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Cancers Containing NRG1-Fusions Show Scant Co-Occurring Mutations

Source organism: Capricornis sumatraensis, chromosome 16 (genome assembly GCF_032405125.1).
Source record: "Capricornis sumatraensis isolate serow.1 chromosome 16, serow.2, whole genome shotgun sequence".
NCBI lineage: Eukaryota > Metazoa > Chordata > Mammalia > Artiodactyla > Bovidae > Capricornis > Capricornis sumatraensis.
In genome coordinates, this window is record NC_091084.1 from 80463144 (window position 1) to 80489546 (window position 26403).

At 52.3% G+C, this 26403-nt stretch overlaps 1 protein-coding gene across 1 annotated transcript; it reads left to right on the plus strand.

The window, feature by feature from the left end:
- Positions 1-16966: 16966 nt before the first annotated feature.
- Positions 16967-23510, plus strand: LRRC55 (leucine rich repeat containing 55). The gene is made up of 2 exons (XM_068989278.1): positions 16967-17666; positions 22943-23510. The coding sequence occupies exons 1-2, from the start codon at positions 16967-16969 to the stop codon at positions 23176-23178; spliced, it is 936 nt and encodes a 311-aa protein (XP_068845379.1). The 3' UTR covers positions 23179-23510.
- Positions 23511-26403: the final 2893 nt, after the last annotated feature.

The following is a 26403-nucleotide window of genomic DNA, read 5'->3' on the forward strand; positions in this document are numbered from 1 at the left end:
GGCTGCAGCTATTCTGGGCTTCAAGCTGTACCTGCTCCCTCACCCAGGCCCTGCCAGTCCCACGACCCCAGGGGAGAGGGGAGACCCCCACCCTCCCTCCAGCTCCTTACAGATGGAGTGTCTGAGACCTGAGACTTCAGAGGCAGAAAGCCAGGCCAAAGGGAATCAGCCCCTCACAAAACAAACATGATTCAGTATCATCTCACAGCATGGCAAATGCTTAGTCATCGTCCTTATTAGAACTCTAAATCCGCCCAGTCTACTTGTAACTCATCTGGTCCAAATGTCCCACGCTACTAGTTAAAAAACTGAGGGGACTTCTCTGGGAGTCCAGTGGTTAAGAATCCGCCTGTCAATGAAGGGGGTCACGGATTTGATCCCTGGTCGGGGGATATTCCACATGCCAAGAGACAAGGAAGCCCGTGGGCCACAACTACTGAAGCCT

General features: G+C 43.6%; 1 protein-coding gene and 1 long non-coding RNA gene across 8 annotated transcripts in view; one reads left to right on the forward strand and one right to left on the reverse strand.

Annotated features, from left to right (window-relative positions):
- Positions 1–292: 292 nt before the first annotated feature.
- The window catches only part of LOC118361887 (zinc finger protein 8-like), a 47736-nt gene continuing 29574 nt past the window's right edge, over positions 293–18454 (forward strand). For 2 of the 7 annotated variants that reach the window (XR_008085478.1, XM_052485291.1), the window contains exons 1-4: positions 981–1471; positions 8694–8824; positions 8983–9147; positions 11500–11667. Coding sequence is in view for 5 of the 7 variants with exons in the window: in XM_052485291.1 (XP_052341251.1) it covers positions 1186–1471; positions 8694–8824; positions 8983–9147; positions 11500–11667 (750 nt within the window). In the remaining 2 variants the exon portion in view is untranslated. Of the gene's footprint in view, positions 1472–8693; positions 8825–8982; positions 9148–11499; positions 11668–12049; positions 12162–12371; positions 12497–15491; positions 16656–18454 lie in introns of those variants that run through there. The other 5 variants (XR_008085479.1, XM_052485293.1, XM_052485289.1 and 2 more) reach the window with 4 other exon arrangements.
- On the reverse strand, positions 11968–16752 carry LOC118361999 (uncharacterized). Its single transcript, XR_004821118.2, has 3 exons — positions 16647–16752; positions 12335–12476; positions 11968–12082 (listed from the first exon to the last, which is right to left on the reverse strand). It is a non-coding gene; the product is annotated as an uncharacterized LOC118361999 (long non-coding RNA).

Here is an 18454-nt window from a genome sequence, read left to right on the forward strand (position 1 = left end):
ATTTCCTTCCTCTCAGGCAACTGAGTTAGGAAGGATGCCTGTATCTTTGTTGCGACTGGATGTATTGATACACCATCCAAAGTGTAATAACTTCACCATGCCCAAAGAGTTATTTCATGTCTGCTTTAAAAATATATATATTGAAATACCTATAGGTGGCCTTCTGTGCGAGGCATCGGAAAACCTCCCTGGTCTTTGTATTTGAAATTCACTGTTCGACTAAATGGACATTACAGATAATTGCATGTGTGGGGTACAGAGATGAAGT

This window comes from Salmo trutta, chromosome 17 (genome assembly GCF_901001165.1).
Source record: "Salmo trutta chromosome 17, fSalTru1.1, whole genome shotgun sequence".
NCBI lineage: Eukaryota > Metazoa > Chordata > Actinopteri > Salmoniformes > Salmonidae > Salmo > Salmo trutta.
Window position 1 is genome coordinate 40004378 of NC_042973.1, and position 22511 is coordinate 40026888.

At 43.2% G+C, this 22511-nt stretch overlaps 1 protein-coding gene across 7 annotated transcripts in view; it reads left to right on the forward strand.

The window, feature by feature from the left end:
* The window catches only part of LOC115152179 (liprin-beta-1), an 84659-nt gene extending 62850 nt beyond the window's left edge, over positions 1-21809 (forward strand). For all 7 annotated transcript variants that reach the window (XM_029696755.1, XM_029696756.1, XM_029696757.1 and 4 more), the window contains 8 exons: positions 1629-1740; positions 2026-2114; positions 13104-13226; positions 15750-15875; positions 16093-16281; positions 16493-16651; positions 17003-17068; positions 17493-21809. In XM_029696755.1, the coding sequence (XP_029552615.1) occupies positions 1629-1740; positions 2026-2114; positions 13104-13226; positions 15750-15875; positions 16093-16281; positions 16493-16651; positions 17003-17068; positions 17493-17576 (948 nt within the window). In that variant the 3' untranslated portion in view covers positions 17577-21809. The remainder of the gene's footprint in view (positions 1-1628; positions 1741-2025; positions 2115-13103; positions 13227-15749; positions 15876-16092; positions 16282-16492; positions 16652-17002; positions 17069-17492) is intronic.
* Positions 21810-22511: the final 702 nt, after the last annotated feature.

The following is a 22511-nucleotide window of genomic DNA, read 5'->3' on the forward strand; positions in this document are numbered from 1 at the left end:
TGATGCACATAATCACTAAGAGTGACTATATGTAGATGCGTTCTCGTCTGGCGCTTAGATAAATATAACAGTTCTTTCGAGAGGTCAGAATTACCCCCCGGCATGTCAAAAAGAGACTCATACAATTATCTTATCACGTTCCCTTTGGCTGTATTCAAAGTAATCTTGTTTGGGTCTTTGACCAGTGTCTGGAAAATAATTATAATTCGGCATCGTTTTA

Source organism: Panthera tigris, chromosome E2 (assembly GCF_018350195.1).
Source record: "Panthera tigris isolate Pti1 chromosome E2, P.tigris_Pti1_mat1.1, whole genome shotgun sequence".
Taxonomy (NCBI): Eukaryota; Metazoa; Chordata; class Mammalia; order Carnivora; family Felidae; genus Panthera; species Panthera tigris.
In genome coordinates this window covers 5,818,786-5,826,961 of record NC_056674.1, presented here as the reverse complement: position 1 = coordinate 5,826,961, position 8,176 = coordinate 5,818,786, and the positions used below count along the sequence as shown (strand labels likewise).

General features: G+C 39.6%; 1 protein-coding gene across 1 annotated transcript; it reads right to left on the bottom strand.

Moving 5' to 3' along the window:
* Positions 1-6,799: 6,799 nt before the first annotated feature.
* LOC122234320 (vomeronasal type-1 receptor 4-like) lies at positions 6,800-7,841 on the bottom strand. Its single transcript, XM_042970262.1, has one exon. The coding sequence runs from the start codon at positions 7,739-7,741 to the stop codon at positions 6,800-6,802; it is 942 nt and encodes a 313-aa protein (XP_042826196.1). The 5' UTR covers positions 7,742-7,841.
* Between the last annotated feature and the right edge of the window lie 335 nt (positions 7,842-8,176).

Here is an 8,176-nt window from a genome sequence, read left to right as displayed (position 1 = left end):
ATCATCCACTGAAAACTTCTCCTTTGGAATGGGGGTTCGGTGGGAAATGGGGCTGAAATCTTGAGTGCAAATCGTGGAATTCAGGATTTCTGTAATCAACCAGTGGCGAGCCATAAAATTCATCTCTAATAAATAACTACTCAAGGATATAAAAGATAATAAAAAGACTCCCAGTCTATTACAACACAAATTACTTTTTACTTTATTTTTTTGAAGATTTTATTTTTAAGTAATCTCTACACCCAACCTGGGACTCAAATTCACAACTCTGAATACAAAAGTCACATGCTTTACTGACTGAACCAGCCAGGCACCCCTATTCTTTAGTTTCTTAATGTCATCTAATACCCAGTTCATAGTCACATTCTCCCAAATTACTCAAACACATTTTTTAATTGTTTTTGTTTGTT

In a paper appearing in the Journal of Molecular Diagnostics, a team from Labcorp, OmniSeq, Personal Genome Diagnostics, Illumina, and elsewhere tally fusions involving the NRG1 gene in thousands of cancer samples. The researchers did RNA sequencing on nearly 4,400 fresh frozen paraffin-embedded tumor samples from tumors with relatively low levels of known driver mutations, uncovering NRG1 fusions in samples from 17 patients with non-small cell lung cancer, breast cancer, colorectal cancer, or other cancer types. These included fusions involving several different NRG1 introns and 19 other genes, including 11 genes not found in NRG1 fusions in prior cancer studies. "The overall lack of co-occurring drivers highlights the importance of identifying NRG1 gene fusions, as these patients are unlikely to harbor other targetable alterations," the authors report, noting that RNA sequencing "increases the detection rate for NRG1 fusions and offers another potential therapy option for patients with advanced cancer."